Being Mobile: The Holy Grail of Educational Technology Is Within Sight
At the ISTE 2010 Conference (Denver), during our spotlight presentation, we made the following prediction:
Within five years every student in every grade in every school in the United States will be a using a mobile computing device, 24/7.
At the time, with cellphone bans in schools, and with the relatively high cost of smart phones, our prediction was met with skepticism — at best. Fast forward: 2015 is upon us, and “mobile learning” has most definitely become a real category in educational technology. So, in 2015, what is the status of our 2010 prediction?
First, we need to be clear: the iPad is not a mobile device:
The iPad isn't any more of a mobile gadget than a MacBook Air. The iPad is just a PC — over 90 percent of tablet usage is done right inside the home. People need to stop calling the iPad and other tablets mobile devices. They're home PCs that are a little easier to carry around.
Now, the above is absolutely true of 10-inch screened tablets, but we are less negative about 7-inch screened tablets. With today’s 6-inch screened, phablet craze in its infancy — that extra inch is not so troublesome. We know, we know: one inch here, one inch there.... It is a slippery slope: is a 7.9 inch-screened iPad mini a mobile device? What about 8-inch screened devices (e.g., Acer Iconia W3/W4)? We leave those decisions as an exercise to the reader. (Smiley-face goes here.)
Inasmuch as we do not consider iPads to be mobile devices, our 2010 prediction has turned out to be wrong — wildly wrong! We were just too early — and we didn’t foresee the iPad Detour.
But, here is another prediction — and THIS ONE you can definitely, absolutely, and unequivocally take to the bank!
Within five years — by 2020, but probably during the 2017-2018 school year — every student in every grade in every school in the United States will be a using a mobile computing device, 24/7.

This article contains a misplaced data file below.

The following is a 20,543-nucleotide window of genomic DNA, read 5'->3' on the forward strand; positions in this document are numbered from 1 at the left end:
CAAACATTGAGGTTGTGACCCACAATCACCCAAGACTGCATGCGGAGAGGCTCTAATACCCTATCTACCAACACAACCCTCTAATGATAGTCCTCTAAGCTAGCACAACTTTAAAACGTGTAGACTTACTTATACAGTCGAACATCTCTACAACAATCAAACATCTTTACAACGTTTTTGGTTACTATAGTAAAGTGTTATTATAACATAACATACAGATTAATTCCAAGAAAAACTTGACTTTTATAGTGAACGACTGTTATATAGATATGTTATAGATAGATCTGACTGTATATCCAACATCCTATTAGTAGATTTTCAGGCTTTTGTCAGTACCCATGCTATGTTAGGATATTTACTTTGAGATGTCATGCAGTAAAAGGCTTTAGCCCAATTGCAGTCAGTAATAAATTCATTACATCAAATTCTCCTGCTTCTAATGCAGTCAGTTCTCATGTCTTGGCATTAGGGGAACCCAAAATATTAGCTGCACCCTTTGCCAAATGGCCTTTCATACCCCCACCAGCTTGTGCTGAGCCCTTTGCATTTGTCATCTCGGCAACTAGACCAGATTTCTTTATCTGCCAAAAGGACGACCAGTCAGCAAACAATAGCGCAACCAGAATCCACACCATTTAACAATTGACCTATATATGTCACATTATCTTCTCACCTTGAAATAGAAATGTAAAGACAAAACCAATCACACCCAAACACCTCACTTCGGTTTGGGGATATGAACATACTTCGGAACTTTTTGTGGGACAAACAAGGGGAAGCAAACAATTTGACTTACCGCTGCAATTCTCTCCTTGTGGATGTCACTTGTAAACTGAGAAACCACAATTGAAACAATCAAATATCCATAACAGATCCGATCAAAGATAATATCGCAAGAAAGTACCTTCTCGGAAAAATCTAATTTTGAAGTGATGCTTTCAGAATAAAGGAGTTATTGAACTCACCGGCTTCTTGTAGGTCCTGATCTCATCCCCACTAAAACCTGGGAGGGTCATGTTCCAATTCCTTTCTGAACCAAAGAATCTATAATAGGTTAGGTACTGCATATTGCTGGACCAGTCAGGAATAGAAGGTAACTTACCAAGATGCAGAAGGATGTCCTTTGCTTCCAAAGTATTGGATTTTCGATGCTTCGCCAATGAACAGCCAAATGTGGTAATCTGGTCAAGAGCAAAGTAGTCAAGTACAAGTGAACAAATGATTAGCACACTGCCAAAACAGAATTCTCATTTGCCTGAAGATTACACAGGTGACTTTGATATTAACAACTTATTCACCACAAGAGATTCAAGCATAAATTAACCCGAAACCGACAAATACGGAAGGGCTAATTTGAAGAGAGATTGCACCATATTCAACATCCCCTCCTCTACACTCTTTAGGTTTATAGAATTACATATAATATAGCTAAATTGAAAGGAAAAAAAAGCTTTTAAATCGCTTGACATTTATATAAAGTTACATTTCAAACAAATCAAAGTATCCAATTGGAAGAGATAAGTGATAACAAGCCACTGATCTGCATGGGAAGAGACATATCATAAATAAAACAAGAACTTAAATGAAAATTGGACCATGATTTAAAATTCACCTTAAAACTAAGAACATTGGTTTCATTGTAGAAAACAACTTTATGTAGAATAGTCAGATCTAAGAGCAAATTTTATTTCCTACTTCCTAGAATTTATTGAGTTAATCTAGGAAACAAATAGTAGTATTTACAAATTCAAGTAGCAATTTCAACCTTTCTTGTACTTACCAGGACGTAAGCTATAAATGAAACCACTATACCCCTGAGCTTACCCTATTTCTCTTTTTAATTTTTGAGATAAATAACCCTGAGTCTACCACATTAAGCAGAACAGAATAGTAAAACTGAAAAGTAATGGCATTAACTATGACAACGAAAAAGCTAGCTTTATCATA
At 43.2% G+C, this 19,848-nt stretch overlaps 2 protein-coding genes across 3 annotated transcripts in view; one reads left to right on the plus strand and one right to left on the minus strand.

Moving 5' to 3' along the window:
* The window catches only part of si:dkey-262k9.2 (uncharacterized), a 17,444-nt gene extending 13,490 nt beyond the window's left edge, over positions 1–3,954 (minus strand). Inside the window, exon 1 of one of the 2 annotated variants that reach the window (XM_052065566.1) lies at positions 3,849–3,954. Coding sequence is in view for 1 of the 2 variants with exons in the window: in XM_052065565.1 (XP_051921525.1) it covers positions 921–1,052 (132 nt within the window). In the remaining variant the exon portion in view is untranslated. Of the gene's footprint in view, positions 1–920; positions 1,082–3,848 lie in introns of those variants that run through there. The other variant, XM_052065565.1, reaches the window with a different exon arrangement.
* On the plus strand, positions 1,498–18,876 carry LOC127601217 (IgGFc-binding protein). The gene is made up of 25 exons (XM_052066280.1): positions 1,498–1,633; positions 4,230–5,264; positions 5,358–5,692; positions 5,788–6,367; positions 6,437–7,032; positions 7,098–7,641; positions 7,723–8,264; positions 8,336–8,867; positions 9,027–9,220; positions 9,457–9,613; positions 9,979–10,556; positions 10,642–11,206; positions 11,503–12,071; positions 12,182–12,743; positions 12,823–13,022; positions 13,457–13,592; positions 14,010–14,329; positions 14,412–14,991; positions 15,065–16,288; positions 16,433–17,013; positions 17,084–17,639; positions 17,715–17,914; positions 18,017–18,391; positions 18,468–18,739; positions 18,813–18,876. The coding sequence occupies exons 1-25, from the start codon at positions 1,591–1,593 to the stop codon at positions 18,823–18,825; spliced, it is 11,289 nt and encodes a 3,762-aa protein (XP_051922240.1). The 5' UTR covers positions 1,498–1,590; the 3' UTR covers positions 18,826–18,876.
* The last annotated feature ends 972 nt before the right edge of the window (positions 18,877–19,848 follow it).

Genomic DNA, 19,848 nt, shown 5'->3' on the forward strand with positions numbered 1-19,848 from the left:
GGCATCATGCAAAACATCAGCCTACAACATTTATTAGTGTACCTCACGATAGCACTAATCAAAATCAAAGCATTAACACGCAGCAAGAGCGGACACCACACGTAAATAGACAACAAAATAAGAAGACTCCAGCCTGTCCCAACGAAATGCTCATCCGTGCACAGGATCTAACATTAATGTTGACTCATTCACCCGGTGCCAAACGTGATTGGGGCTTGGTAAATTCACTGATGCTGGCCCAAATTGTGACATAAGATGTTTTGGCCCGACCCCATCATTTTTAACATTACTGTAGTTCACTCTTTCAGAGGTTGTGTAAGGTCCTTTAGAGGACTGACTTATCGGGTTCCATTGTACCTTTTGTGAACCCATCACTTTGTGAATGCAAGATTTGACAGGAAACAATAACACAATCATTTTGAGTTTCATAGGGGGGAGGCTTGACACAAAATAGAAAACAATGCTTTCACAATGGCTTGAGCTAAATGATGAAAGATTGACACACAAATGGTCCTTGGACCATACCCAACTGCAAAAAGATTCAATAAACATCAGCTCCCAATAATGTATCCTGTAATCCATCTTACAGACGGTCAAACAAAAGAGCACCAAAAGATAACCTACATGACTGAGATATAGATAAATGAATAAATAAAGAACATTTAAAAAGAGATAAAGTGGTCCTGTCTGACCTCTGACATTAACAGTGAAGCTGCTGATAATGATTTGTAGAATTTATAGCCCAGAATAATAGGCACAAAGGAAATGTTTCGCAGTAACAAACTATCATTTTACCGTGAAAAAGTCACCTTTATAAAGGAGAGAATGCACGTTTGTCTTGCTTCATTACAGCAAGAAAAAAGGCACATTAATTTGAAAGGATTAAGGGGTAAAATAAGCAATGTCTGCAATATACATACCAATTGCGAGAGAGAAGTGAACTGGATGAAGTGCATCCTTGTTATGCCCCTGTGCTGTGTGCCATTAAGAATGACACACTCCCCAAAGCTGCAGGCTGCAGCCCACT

Why? For adults the world over, having a smart phone is now a must-have, not a nice-to-have. And, as such, the cost of a smart phone is plummeting. For example, manufacturers in India and China are churning out low-cost smartphones; a 5-inch-screened Android OS handset can be purchased for about $100.
Even for K-12 youth, a smart phone is fast becoming a must-have, not a nice-to-have. From providing entertainment to supporting communications, from providing personal security to supporting social interactions, K-12 students will be equipping themselves, during 2015-2020, with smartphones — especially when they can be purchased for less than a pair of trendy tennis shoes!
Keeping with the “religious” metaphor - but in no way meaning to be blasphemous! - there really are three elements — the Trinity — to the Holy Grail of Educational Technology:
- Hardware: Each student has his or her own computer; we just covered that.
- Network: Providing WiFi in K-12 schools has always been a problem. But, with the new generation of WiFi gear with Internet-administered WiFi hubs, there is much less need for constant IT support. A good thing since the budget crunch is forcing cutbacks in schools’ IT departments. Connectivity to the Internet, in general, is increasingly less a problem: Libraries to fast-food places, homes to public places — they are all moving to providing free WiFI. With the telcos battling with each other, the consumer — and the learner — benefits: Internet connectivity via cellular is rapidly becoming a reasonable option from a cost standpoint.
Universal access to computing — the Trinity of hardware, software, and network - the Holy Grail of Educational Technology — is within sight. Lest there be any question about our position, we repeat our 2014 prediction:
by 2020, but probably during the 2017-2018 school year — every student in every grade in every school in the United States will be a using a mobile computing device, 24/7.
Technology is pedagogy-neutral: Technology can be used for drill-and-kill or for inquiry. The important question is this: How will universal access change K-12? We will address that question in a subsequent blog.
About the Authors
Cathie Norris is a Regents Professor and Chair in the Department of Learning Technologies, School of Information at the University of North Texas. Visit her site at www.imlc.io.
Elliot Soloway is an Arthur F. Thurnau Professor in the Department of CSE, College of Engineering, at the University of Michigan. Visit his site at www.imlc.io.
Find more from Elliot Soloway and Cathie Norris at their Reinventing Curriculum blog at thejournal.com/rc.